Charles A. Berkey is credited with the founding of this great organization. At his suggestion, the name “Exchange” was selected because the group wanted to exchange ideas and information with like-minded individuals about how to better serve their communities.
The first local Exchange Club was formed in Detroit, Michigan, in 1911. The second was the Exchange Club of Toledo, Ohio, formed in 1913. Subsequently, two others were organized in Grand Rapids, Michigan, and Cleveland, Ohio. These four clubs were the first to be chartered by The National Exchange Club after it was organized as a nonprofit, educational organization in 1917.
Exchange Clubs sponsor activities under the organization’s Programs of Service – Americanism, Youth Programs and Community Service – as well as its National Project, the prevention of child abuse. Each year, communities benefit from the promotion of pride in our great country, college scholarships, youth mentoring, service to the underprivileged, and other services tailored to serve the needs of its citizens.
In addition to these programs, The National Exchange Club has been at the forefront of significant developments in American history, including the early days of aviation progress. The spirit of patriotism, along with a desire to heighten awareness of our rich religious heritage, placed Exchange in a position of leadership with other organizations that led to the addition of the words “Under God” to the Pledge of Allegiance in 1954.
EXCHANGE'S NATIONAL PROJECT
The National Exchange Club’s National Project, the prevention of child abuse, was adopted in 1979 with the encouragement of National President Dr. Edward North, Jr., a physician from Jackson, Mississippi, who observed increased incidences of abuse through his medical practice.
WOMEN IN EXCHANGE
On July 4, 1985, at Exchange’s 67th Annual Convention in Philadelphia, Pennsylvania, the organization’s national constitution was amended, thus opening membership to women.
At the Convention, National President Fred Harron presented to the delegates the recommendation of the National Board of Directors that Exchange’s bylaws be changed to permit women members.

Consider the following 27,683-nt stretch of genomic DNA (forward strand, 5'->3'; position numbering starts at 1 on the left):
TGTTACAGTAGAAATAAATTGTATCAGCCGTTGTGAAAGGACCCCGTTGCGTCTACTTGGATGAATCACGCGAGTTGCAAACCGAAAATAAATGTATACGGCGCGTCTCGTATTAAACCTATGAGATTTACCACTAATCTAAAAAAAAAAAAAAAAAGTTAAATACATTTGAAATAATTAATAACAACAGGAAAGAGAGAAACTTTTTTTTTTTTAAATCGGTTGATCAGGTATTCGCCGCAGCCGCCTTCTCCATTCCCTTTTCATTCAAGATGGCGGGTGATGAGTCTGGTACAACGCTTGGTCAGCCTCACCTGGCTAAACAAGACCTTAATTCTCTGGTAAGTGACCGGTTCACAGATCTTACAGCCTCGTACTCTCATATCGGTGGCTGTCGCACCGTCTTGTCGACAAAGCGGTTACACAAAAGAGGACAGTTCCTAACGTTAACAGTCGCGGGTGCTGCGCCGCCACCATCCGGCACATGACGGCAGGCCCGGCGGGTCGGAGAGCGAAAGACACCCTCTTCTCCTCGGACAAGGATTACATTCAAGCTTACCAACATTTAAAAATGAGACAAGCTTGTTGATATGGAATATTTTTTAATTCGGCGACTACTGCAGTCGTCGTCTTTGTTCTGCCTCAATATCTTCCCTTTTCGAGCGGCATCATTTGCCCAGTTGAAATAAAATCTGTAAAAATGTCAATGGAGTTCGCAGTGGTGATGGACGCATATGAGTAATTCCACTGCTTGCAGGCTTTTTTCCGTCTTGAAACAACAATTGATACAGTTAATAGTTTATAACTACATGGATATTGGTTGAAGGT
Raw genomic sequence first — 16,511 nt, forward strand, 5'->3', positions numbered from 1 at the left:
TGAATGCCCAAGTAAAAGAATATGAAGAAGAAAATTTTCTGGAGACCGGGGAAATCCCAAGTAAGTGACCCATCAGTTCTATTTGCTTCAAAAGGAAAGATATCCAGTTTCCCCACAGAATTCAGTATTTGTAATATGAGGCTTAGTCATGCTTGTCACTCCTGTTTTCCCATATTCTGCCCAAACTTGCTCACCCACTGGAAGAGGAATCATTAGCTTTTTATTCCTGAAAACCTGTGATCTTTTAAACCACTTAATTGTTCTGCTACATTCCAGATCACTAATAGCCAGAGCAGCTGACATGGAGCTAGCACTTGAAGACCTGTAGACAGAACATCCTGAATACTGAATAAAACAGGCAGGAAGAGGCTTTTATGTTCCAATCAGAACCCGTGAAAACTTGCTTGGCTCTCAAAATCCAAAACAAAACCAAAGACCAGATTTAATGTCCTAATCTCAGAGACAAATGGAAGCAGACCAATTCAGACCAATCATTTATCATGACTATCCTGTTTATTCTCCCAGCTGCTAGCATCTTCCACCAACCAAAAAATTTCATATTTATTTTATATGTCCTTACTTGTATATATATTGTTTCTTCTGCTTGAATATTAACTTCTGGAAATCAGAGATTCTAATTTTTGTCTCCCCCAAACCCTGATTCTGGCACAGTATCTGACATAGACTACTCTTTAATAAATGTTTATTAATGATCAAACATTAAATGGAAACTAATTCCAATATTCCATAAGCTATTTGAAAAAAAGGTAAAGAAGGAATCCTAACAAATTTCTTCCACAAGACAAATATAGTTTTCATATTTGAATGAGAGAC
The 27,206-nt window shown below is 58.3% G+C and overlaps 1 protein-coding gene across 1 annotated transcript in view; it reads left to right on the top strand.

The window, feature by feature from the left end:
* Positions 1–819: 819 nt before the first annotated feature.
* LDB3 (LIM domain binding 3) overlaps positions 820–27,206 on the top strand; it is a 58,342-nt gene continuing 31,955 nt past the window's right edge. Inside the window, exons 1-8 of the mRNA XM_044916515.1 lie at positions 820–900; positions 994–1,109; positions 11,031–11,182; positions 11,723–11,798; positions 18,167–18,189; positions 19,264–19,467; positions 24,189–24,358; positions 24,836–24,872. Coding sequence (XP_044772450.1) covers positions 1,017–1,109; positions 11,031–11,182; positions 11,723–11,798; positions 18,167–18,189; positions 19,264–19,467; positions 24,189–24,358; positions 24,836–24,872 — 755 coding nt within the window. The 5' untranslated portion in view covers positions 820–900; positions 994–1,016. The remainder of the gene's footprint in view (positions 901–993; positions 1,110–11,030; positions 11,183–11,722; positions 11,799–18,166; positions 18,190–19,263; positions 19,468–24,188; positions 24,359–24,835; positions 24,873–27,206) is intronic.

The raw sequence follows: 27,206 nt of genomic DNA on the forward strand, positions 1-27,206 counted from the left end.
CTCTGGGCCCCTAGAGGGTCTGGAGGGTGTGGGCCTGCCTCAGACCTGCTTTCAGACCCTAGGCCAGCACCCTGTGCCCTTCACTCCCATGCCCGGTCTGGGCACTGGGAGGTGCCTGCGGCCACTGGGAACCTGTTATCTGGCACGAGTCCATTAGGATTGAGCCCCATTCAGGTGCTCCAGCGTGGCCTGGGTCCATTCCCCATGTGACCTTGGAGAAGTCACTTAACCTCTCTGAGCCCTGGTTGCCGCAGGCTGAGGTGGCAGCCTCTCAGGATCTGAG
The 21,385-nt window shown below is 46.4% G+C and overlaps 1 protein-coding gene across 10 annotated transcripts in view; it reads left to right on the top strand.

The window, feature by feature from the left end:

“The law relating to the admission of women into Exchange in Minnesota and at least 36 other states is quite clear,” Harron said to the convention attendees. “Our friends, the Jaycees confirmed that when they spent in excess of a million dollars in legal fees in their unsuccessful attempt to challenge the question all the way to the United States Supreme Court. So we have three choices: either admit women into Exchange; spend hundreds of thousands of dollars to fight a losing battle in the courts; or else close up shop and get out of town in those states which insist we let the ladies in.”
“Faced with these choices and the fact that the role of women in our society has changed so dramatically since our constitution was first written, your Board of Directors decided there was only one proper choice to be made,” he continued. The delegates agreed and their affirmative vote ended a 10-year long debate and opened a new chapter in the history of Exchange.
Since that historic decision, thousands of women have joined the ranks of America’s Premier Service Club, helping Exchange make even greater progress in its community service and expansion efforts. Two of them reached the highest office, National President: Pamela Sudlow, 2003-2004; and Margaret Miller, 2010-2011.
Every day, in cities and towns across America, Exchange Club members are dynamically transforming the Exchange ideal of “Unity for Service” into direct and positive action, enhancing the lives of their fellow citizens from coast to coast. From a handful of members in Detroit, Michigan, at the turn of the century, Exchange has developed into a progressive national service organization comprised of tens of thousands of dedicated men and women.
From a handful of members in Detroit, Michigan, at the turn of the 20th century, Exchange has developed into a progressive national service organization comprised of tens of thousands of dedicated men and women serving their local communities and advancing the motto of “Unity for Service.”
Exchange is “America’s Service Club”. From the organization’s earliest days, Exchange Clubs have been unselfishly serving their communities and improving the quality of life. The diverse array of Exchange-sponsored programs and projects has made a considerable impact on America, enhancing the lives of countless men, women and children across the nation.
Exchange’s National Headquarters is located in Toledo, Ohio, where the staff’s primary objective is to help Exchange Clubs realize their full potential of community service.